On career readiness, put our measures where our mouth is

Matt Gandal and Ryan Reyna

“College and career readiness” has become a ubiquitous phrase in education policy circles. From state houses to school houses, everyone uses it. It’s what we want for our students, regardless of zip code. Congress even used it as a key point of emphasis when it reauthorized ESEA.

But when it comes to the measures and metrics we use to judge school performance, reality doesn’t match our rhetoric. State high school accountability systems have primarily been based on proficiency on state tests and high school graduation rates, rather than a more robust set of indicators. This is due, in part, to outdated federal requirements.

Where we have seen progress, it’s been out of balance. Though we mention “college” and “career” readiness in the same breath, the latter is rarely measured very well, if at all. Only a third of states have any measure of career readiness in their high school rating system, and the quality of those measures varies widely. It’s a little like the magicians Penn and Teller—both are important, but one is silent.

States have a real shot to get this right under the Every Student Succeeds Act. Not only does the law encourage states to include more robust measures of student success, it is becoming abundantly clear that the U.S. Department of Education is going to give states wide latitude in designing their accountability systems. This should embolden states to aim high, and put their measures where their mouths are.

To help states take advantage of this opportunity, Education Strategy Group (ESG) and the Council of Chief State School Officers released a report this week, Destination Known: Valuing College AND Career Readiness in State Accountability Systems, that identifies the measures states should adopt to make college and career readiness the main driver of their accountability systems. The recommendations arose out of deliberations by an expert workgroup made up of state and national leaders. The group included leaders from states like Tennessee, Kentucky, Ohio, and Colorado, as well as representatives from the U.S. Chamber of Commerce, the Education Trust, the Foundation for Excellence in Education, and the Center for American Progress, among others.

Destination Known provides a roadmap for the measures states can use in an accountability system to support all students in achieving success after high school, as well as strategies for putting that accountability system into practice.

The report recommends four measures states should adopt:

  • Progress toward Post-High School Credential: While high school graduation is a critical indicator of student success, the courses a student takes are a much stronger predictor of future success, especially more rigorous courses considered prerequisites for postsecondary education and training.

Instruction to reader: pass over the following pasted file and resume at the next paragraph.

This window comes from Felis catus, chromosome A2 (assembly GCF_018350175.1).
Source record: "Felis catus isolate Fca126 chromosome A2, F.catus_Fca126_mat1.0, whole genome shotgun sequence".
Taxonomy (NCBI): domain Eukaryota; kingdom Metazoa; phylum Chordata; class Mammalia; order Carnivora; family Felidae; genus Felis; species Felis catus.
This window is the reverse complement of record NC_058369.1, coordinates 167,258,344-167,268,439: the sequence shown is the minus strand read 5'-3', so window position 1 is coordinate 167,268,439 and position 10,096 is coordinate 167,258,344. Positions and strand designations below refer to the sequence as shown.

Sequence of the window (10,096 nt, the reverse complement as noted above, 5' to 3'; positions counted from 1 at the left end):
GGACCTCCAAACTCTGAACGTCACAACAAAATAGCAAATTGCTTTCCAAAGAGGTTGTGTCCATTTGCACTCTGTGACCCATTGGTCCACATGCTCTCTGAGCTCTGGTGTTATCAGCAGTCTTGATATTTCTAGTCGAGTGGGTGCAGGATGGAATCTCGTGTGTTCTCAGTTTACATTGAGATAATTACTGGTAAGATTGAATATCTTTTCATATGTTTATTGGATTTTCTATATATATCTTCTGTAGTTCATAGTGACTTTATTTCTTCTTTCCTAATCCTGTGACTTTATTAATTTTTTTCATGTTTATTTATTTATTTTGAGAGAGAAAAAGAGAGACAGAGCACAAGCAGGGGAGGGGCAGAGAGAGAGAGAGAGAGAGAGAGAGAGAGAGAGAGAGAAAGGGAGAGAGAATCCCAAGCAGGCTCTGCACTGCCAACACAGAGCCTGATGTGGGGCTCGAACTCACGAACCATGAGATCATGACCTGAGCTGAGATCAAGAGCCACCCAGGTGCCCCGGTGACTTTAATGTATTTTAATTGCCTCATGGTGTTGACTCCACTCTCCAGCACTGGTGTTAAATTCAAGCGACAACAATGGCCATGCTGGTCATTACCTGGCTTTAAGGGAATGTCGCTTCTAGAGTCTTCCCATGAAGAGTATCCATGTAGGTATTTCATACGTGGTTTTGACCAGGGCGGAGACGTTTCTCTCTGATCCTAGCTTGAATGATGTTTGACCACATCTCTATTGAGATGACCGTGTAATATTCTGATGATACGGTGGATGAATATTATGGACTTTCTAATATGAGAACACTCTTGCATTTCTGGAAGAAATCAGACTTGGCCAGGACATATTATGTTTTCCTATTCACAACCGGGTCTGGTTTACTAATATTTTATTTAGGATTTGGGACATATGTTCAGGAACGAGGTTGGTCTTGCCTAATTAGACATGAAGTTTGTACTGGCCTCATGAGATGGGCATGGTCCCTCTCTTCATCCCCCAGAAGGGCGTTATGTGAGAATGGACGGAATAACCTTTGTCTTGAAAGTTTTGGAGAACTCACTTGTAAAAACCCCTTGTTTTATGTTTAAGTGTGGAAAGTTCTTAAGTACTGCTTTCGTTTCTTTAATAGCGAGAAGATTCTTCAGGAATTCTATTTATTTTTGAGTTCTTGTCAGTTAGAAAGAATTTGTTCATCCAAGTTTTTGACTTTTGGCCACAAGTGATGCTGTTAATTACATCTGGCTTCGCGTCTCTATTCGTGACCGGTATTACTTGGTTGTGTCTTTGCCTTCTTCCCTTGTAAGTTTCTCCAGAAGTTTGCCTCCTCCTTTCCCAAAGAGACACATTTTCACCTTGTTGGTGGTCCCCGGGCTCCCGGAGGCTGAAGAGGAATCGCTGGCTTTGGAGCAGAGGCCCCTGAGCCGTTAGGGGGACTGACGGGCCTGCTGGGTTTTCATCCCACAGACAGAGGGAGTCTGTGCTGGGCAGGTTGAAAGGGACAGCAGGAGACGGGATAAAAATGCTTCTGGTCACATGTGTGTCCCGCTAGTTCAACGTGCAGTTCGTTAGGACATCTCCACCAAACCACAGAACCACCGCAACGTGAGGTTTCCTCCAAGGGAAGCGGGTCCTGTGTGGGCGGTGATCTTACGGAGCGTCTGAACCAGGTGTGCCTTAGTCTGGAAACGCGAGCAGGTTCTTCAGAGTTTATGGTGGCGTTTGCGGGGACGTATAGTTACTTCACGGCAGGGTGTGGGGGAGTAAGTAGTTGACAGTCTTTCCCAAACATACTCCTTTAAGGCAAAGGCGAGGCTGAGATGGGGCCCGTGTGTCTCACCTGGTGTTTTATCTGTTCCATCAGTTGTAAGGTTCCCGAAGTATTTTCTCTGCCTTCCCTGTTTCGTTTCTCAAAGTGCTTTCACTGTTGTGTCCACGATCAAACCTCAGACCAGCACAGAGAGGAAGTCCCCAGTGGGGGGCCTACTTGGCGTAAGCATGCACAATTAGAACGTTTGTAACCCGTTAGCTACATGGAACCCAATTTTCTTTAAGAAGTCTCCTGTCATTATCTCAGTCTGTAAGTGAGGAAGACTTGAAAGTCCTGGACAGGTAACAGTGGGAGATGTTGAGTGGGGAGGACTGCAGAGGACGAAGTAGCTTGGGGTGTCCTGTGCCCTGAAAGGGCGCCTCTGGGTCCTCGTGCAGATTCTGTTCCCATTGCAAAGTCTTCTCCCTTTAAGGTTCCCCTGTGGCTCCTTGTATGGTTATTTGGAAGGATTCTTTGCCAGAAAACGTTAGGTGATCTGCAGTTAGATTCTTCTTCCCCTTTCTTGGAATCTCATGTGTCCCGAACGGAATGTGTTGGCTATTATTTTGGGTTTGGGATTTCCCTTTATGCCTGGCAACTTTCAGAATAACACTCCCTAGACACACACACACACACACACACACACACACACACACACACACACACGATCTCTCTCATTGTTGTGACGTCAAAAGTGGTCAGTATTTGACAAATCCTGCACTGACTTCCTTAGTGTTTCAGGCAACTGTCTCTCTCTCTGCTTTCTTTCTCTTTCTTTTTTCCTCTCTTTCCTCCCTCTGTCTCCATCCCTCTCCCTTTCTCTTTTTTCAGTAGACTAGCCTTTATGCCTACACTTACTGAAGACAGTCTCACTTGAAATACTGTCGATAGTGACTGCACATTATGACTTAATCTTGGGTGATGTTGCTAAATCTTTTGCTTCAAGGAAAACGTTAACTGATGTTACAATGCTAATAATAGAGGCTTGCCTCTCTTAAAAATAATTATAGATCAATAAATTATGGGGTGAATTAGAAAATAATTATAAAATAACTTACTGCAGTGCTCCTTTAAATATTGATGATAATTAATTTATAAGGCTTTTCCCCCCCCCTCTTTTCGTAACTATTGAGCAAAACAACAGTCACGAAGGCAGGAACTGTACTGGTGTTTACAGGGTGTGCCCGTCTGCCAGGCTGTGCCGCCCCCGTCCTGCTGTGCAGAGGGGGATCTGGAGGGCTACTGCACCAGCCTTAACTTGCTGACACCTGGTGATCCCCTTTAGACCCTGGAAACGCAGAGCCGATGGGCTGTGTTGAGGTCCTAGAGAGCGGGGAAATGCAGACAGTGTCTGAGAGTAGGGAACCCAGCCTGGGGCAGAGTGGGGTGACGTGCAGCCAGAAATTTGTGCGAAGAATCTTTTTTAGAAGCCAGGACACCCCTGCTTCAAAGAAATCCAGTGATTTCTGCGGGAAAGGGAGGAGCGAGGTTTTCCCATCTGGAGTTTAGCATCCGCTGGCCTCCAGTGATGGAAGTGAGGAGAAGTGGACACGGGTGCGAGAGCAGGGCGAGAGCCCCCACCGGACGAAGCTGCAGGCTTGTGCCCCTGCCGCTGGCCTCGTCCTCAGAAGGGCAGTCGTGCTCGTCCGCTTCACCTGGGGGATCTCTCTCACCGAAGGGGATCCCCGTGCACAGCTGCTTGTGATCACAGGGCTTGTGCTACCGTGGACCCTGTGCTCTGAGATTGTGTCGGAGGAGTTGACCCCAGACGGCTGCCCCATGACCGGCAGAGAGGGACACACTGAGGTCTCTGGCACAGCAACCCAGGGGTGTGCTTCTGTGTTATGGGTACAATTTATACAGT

• Co-curricular Learning and Leadership Experiences: Extended work-based learning, internships, apprenticeships, service learning projects, and other experiences allow students to apply what they learn in the classroom and develop academic, technical, and professional skills outside of the classroom.
  • Assessment of Readiness: To reflect the level of performance students need to be successful after high school, it is critical that states focus high school accountability on the percentage of students scoring at the college- and career-ready level on assessment(s) that are validated by higher education and industry. This is a higher bar than most states have traditionally used. It can include higher cut scores on state assessments, as well as Advanced Placement, International Baccalaureate, and industry-recognized credentials.
  • Transitions beyond High School: If the goal of the K–12 system is to prepare students for their next step beyond high school, it is critical that states monitor how successfully students make those transitions, including college enrollment, remediation, apprenticeship and certificate programs, and job placement.

The report recommends that every state publicly report the performance of its high schools across all four of these measurement categories. No state uses all four today.

The report also recommends that all states make at least some of these measures “count” in their high school rating systems. Publicly reporting data for each high school is a good start, but incorporating the indicators into accountability ratings is where the rubber actually hits the road for schools and districts. As data are available and quality is verified, states should include—and assign significant weight to—all of the recommended measures in school ratings calculations.

We are not naïve. There are significant challenges that have to be overcome for states to deliver high-quality measures of college and career readiness. But those barriers should not stand in the way of states setting a vision for the future and working to meet it.

In years past, states like Massachusetts have shown us how to have high aspirations but set more achievable targets in the early years so that schools and students are stretched over time. And states like Kentucky have shown how making college and career readiness a centerpiece of school goals can change things for the better.

Aiming higher works. Let’s not waste this opportunity.

Matt Gandal is the founder and president of the Education Strategy Group, where Ryan Reyna is a senior associate.

The views expressed herein represent the opinions of the author and not necessarily the Thomas B. Fordham Institute.